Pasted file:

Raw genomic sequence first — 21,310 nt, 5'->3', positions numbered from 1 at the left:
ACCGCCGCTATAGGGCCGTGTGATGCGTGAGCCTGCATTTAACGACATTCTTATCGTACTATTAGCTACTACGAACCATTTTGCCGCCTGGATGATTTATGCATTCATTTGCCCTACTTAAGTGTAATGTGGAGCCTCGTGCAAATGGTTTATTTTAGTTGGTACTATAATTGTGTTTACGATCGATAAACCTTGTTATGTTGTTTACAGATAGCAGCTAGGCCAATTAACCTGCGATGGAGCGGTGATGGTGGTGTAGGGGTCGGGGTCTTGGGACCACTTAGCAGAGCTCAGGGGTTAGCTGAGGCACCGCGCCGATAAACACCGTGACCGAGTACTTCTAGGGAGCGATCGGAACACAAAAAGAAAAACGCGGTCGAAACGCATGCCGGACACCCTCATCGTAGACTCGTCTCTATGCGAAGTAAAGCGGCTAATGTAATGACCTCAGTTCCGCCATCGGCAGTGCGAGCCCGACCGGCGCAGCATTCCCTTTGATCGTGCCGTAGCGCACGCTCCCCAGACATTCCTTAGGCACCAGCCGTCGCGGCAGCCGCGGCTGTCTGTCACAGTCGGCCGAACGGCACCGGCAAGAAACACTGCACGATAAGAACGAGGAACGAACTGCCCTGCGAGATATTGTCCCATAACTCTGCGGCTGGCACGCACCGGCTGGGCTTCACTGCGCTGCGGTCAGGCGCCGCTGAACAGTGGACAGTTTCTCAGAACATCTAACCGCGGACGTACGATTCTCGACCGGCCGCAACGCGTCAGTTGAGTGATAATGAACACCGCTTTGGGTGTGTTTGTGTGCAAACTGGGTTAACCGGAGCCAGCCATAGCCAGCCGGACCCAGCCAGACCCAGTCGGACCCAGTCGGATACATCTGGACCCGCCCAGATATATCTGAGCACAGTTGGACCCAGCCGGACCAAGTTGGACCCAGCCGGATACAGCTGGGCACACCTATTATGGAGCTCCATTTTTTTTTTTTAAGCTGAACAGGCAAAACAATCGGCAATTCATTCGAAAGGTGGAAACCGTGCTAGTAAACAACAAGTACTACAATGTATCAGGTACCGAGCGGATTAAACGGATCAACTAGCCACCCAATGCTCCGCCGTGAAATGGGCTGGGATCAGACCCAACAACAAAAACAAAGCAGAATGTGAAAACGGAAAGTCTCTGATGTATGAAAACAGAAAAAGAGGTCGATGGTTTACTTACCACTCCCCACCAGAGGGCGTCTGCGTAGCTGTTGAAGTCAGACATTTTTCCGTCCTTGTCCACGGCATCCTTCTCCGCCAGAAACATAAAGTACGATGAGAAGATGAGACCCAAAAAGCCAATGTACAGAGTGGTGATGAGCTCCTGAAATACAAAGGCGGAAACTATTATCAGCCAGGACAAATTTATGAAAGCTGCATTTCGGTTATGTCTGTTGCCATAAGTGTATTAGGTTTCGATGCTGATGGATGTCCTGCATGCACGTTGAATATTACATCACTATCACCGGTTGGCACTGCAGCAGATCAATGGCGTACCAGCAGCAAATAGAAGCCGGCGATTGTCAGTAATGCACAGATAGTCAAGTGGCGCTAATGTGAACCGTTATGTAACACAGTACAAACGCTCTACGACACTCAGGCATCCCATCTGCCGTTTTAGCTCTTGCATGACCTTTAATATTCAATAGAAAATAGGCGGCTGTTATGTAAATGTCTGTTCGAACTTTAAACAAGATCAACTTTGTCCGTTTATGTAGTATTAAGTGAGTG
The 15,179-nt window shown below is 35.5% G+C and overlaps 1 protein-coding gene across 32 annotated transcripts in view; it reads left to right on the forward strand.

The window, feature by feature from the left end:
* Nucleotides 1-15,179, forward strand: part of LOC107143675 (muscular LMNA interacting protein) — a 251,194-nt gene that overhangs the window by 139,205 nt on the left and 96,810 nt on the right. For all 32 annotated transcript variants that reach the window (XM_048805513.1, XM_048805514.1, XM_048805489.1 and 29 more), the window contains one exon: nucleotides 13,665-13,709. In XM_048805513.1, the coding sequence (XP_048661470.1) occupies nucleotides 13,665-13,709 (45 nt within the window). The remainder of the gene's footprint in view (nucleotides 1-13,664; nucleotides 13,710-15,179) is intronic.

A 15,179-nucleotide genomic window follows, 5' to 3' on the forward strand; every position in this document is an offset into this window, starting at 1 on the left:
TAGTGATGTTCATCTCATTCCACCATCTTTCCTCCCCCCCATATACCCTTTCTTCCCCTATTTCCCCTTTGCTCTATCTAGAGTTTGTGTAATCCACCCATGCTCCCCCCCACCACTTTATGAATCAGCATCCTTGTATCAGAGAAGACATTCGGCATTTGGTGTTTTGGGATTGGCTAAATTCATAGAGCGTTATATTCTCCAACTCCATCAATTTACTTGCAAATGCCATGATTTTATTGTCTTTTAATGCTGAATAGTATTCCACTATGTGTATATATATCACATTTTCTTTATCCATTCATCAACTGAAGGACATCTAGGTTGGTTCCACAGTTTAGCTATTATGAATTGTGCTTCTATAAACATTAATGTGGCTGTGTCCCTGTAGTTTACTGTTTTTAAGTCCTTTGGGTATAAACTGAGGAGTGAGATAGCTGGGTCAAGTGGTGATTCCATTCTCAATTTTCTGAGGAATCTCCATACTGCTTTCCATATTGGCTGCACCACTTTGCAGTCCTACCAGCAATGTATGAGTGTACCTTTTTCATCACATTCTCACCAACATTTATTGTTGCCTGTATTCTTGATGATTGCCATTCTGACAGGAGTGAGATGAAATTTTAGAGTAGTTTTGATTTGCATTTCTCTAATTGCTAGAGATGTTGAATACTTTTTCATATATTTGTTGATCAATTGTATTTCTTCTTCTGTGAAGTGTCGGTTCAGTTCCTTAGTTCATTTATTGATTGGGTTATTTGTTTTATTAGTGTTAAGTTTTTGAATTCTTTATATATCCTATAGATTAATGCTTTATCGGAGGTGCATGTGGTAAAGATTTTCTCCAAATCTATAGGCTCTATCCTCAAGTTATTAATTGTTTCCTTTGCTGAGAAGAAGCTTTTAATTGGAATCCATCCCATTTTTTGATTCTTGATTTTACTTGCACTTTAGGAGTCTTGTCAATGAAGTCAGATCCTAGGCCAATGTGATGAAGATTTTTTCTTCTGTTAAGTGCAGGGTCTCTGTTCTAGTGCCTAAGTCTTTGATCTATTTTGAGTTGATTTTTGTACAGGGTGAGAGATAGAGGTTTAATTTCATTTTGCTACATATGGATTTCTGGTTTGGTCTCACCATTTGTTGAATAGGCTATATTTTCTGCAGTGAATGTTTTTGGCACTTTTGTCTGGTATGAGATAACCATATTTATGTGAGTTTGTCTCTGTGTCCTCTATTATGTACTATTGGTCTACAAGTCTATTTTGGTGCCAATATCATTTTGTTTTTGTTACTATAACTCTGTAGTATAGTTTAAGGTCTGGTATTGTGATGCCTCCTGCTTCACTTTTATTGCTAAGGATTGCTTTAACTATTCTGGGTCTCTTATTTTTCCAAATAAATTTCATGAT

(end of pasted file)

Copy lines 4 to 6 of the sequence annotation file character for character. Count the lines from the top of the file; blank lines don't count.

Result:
The window, feature by feature from the left end:
* Nucleotides 1-15,179, forward strand: part of LOC107143675 (muscular LMNA interacting protein) — a 251,194-nt gene that overhangs the window by 139,205 nt on the left and 96,810 nt on the right. For all 32 annotated transcript variants that reach the window (XM_048805513.1, XM_048805514.1, XM_048805489.1 and 29 more), the window contains one exon: nucleotides 13,665-13,709. In XM_048805513.1, the coding sequence (XP_048661470.1) occupies nucleotides 13,665-13,709 (45 nt within the window). The remainder of the gene's footprint in view (nucleotides 1-13,664; nucleotides 13,710-15,179) is intronic.

A 15,179-nucleotide genomic window follows, 5' to 3' on the forward strand; every position in this document is an offset into this window, starting at 1 on the left: